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What Fans Notice About Peaky Blinders Only During A Rewatch

Some spoilers for Peaky Blinders ahead.

One of the best dramas coming out of the U.K. at the moment is absolutely Steven Knight's Peaky Blinders, focusing on Cillian Murphy's Tommy Shelby and his criminal empire as a parable of greed, corruption, and ambition in the aftermath of World War I. The series blurs the line between fact and fiction, frequently using historically accurate events and figures in its story. Through all the violence and savagery that comes with the gang's operations comes a bizarre sense of charm. Their roguish nature and slick dress sense helps give them a unique identity rather than just simple thugs, making it easy to forget just how brutal they can be when given the opportunity.

But what becomes very clear when rewatching the series (now that Peaky Blinders season 6 is in the works) is how much they actually pay for all the murder, backstabbing, and cheating that goes on in Small Heath, Birmingham, and beyond. A post on Reddit (from a now-deleted user) pointed out that in the earlier seasons, Tommy was "just way more zen" before season 3. And to be fair, that's likely because he was self-medicating to cope with his PTSD after returning from the war. 

But the Peaky Blinders leader does seem to revel in his schemes against the likes of Billy Kimber and his arch nemesis, Inspector Chester Campbell, who's played by the incomparable Sam Neill. Tommy even jokes with Campbell about carving his initials onto the Inspector's backside at one point. Yet, just because this no-nonsense bunch of delinquents is able to have fun while rebelling against the establishment doesn't mean they can get away with their countless crimes. And pay they do.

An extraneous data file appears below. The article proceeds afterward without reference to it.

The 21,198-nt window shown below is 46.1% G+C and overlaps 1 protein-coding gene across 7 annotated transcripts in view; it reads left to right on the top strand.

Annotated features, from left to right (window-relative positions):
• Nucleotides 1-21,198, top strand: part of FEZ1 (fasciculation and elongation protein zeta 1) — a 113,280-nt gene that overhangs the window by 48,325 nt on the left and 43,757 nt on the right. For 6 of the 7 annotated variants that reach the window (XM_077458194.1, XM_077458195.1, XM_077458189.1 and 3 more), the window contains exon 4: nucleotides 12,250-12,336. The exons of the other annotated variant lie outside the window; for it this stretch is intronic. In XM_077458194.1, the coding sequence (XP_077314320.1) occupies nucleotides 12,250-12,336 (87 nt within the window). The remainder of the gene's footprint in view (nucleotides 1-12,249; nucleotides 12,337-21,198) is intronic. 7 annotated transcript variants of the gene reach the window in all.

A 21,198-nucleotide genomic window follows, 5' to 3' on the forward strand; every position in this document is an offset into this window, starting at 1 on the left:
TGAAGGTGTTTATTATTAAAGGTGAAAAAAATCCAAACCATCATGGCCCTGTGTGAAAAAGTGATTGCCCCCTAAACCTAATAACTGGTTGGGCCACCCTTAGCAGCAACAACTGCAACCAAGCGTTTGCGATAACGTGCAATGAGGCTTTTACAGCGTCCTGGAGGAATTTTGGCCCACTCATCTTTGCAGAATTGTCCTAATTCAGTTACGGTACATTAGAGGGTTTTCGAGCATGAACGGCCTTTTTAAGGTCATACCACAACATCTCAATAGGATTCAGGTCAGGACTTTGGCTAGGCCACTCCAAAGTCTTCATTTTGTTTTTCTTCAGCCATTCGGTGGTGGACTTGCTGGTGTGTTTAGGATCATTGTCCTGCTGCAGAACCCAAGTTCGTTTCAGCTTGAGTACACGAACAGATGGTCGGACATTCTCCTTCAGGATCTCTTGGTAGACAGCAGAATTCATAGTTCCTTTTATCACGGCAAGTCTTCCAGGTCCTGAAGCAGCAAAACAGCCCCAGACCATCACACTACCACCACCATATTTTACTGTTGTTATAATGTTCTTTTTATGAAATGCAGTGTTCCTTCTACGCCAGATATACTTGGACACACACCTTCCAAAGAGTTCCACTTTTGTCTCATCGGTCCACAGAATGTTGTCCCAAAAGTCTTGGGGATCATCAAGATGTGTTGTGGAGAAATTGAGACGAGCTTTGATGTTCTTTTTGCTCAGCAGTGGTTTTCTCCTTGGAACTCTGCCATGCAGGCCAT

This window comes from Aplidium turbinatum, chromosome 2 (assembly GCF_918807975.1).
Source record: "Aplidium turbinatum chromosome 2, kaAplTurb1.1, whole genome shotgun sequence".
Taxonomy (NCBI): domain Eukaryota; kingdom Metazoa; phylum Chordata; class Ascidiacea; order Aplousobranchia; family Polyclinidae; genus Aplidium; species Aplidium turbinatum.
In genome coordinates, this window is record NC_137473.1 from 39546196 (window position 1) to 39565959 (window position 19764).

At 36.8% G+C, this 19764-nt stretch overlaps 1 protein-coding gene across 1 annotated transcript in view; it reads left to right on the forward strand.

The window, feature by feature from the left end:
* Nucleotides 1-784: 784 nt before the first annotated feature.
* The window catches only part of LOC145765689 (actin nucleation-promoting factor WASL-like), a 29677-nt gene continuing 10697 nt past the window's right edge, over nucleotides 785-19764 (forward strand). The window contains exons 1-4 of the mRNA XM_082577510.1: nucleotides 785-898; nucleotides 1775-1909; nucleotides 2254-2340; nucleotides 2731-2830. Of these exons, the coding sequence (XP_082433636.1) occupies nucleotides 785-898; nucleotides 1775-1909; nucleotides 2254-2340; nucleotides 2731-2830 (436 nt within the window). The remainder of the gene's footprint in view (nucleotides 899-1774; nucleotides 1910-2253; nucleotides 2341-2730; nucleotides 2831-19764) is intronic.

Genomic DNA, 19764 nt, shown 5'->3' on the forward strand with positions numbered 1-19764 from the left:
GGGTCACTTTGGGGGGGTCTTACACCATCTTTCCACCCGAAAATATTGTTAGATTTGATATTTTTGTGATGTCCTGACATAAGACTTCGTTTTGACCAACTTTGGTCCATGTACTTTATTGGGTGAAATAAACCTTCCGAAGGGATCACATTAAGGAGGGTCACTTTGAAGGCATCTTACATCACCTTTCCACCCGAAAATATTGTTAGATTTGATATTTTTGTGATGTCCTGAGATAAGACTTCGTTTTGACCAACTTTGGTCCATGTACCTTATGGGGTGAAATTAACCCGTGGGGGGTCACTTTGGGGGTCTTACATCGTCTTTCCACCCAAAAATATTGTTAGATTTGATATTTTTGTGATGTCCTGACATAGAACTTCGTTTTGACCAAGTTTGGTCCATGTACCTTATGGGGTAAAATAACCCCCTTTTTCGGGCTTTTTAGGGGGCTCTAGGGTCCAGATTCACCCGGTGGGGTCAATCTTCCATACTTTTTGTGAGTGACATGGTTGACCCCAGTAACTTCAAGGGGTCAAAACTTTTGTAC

The gang pay the price from season 3 onward

Tommy slowly starts to lose his charm from the very beginning as audiences begin to see the true fiery rage he keeps at bay — something that's unleashed during season 3 when his wife Grace Shelby takes a bullet from an Italian assassin meant for Tommy. It's her death that truly pushes him into a spiral of depression and borderline insanity.

Arthur Shelby is pulled in a number of directions throughout the series, but season 3 finds him seemingly happy with his new wife, Linda. He's supposedly found religion and doesn't want to lead his life of crime anymore. That is until Tommy yanks him back into the fold, of course. It's Tommy's influence that leads him to cheat on his wife during a night of drugs and debauchery at a Russian party after all. Even Linda can't escape the gang's influences, dabbling in casual drug use herself alongside Polly and Ada later on in season 4.

As the Peaky Blinders timeline moves closer and closer to World War II, it's clear that the gang is becoming more fractured than ever. Michael Gray (Tommy's cousin) is trying to take over Shelby Company Ltd. thanks to his wife Gina whispering in his ear. If a mutiny wasn't enough, Tommy is still struggling to come to terms with his guilt surrounding Grace's death. He's no longer the cool and collected gangster he once was — in fact none of them are. The whole Shelby family is frenzied, desperate, and willing to do whatever it takes to stay alive. Although it seems like Tommy's demons could push him over the edge by the time the story finishes with the Peaky Blinders movie being planned by Steven Knight.